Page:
What God arranges for us to experience at each moment is the best and holiest thing that could happen to us. . . . Every moment we live through is like an ambassador who declares the will of God, and our hearts always utter their acceptance. We can find all that is necessary in the present moment. . . . At every moment God's will produces what is needful for the task at hand, and the simple soul, instructed by faith, finds everything as it should be and wants neither more nor less than what it has.

The Father implores us through Saint Catherine, "Fall in love with my providence!" Let us do so with the confidence and certainty expressed in the prayer of Saint Teresa of Avila: "Lord, you know all things, can do all things, and you love me."

By Peter John Cameron, O.P.

Tuesday, October 16, 2012

New York Saints to Come

From the In My Backyard Desk…an observation, from Lawrence Downes in the New York Times:

When Pope Benedict XVI canonizes seven Catholic saints in Rome next Sunday, two Americans will be among them, bringing the total of American saints to an even dozen. That may seem surprisingly few after 500 years of Christianity in the New World, but the United States is still a relative newcomer in the Catholic Church, and these things take time.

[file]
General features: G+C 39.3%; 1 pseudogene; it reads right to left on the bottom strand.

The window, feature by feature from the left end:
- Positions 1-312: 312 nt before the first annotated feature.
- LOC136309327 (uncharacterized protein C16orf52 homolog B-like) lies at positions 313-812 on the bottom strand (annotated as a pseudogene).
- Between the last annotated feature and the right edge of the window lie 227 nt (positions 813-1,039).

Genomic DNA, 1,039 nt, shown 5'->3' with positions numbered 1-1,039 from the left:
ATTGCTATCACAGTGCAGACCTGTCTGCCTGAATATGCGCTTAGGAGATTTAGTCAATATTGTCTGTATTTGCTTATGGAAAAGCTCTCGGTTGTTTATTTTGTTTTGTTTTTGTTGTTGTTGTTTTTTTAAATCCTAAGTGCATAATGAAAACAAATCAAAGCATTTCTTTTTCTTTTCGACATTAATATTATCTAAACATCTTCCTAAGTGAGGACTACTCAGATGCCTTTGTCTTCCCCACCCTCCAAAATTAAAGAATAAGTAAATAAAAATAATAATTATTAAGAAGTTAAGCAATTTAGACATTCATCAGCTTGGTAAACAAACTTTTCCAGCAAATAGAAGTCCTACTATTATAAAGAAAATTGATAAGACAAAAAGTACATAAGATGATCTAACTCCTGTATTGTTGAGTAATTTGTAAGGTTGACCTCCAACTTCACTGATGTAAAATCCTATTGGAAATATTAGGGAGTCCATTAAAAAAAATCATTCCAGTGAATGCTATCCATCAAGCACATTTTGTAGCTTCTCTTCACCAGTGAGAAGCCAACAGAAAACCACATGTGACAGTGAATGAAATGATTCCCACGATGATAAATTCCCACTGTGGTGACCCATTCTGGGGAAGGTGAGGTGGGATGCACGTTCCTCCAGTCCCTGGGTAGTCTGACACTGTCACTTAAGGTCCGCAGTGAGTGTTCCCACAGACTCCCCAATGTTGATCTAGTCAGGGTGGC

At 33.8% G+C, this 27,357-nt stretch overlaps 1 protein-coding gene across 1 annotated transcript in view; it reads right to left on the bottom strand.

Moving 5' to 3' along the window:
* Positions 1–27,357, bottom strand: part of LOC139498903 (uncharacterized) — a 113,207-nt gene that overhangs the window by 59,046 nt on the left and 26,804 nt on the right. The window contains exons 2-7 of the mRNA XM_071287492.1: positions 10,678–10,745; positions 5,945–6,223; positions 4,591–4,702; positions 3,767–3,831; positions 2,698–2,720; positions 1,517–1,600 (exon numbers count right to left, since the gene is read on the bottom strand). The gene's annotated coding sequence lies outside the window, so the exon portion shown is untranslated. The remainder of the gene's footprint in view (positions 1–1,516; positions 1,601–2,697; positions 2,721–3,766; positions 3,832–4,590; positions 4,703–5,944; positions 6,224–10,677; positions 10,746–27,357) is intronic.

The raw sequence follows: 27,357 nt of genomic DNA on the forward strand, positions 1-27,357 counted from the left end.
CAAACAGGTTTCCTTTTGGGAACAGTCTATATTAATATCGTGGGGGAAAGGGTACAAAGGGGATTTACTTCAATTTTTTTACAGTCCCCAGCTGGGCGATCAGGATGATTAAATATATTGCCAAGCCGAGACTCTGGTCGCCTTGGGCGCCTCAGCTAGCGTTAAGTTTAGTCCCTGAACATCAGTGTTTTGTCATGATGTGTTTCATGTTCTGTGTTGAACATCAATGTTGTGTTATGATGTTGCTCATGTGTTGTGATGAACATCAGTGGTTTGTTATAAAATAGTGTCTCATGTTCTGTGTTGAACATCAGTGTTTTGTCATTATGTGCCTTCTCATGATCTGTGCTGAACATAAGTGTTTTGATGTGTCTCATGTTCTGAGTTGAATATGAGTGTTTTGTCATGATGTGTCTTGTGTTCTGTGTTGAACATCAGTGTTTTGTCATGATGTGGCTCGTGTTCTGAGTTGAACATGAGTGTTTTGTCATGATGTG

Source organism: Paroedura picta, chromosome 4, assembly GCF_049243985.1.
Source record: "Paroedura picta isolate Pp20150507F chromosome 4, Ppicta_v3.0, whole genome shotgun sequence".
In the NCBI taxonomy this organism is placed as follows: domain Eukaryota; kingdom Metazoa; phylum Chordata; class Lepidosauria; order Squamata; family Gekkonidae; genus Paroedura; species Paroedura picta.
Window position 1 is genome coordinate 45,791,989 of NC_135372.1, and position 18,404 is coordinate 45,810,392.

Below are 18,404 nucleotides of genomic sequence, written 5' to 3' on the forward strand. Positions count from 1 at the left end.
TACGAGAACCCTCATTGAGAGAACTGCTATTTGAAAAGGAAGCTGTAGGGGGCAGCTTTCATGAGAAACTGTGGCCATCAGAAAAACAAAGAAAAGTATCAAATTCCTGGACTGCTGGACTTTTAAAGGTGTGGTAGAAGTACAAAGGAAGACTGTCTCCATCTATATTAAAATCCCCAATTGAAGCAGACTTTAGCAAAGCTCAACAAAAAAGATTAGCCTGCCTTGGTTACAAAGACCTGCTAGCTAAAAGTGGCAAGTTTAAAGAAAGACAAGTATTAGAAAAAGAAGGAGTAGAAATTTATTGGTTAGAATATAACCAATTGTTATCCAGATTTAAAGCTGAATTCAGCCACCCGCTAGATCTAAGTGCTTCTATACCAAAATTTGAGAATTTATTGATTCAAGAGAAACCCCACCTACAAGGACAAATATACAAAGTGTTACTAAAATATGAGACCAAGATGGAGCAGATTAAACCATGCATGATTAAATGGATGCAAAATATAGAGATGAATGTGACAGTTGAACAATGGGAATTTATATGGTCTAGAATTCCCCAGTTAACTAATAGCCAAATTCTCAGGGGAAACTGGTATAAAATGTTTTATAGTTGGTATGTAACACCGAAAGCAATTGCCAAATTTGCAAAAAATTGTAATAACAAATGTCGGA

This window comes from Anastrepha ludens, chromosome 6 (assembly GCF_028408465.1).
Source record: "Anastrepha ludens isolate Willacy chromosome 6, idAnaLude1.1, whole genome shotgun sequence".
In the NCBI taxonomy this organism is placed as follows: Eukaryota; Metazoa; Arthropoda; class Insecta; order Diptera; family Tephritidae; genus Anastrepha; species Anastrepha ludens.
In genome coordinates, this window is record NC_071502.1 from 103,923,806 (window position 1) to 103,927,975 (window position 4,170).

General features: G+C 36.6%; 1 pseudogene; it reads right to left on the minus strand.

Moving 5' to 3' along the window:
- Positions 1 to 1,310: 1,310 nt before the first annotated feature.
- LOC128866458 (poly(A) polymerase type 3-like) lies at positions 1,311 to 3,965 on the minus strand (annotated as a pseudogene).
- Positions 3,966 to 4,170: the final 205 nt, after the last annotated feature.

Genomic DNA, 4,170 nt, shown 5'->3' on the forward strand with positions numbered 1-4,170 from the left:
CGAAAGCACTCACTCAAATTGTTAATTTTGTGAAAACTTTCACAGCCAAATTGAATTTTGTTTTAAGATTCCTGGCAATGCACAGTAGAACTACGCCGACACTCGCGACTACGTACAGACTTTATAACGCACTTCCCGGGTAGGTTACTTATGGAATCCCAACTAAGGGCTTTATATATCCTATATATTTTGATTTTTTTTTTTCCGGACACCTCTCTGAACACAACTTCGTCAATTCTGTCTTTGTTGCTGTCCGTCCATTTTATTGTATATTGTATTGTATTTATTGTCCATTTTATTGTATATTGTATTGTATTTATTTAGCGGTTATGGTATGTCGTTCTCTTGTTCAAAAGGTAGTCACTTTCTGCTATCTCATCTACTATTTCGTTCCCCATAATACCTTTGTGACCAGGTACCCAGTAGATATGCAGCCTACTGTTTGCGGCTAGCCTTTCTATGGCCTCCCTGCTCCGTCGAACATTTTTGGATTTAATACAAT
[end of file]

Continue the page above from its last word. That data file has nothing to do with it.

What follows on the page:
What’s more remarkable, even astounding, is that seven of the 12 are New Yorkers — either native-born or with some other strong connection to the state, including the two newest, Kateri Tekakwitha and Marianne Cope.

Pennsylvania and Hawaii have two saints each. Indiana has one. For whatever reason — whether it’s something in the water or blowing down from French Canada, or welling up in the alluvial soil — New York is on its way to an All-Saints baseball team. It’s even more impressive when you add the players in the pipeline, like Dorothy Day, Pierre Toussaint, Cardinal Terence Cooke and Archbishop Fulton Sheen. You could even add Thomas Merton, who is not on the saint track yet but is thought by many to be on deck. (Yes, his monastery was in Kentucky, but he’s a son of Queens, Greenwich Village and Columbia University.)

…New York’s first three saints, Jesuit missionaries in the 1640s, did it the hard way. Isaac Jogues’s flesh was torn from his body by Mohawks. Jean de la Lande was tomahawked. So was René Goupil, with a blow to the head; today he is the patron saint of anesthetists. (Catholic worship can be literal like that; my namesake saint, roasted on a griddle, is the patron of short-order cooks).

The more recent saints led more sedate but no less accomplished lives. Elizabeth Ann Seton was born in New York City in 1774 and founded the Sisters of Charity, the first American order of religious sisters. Frances Cabrini worked with sick, hungry and orphaned Italian immigrants in New York in the 1890s.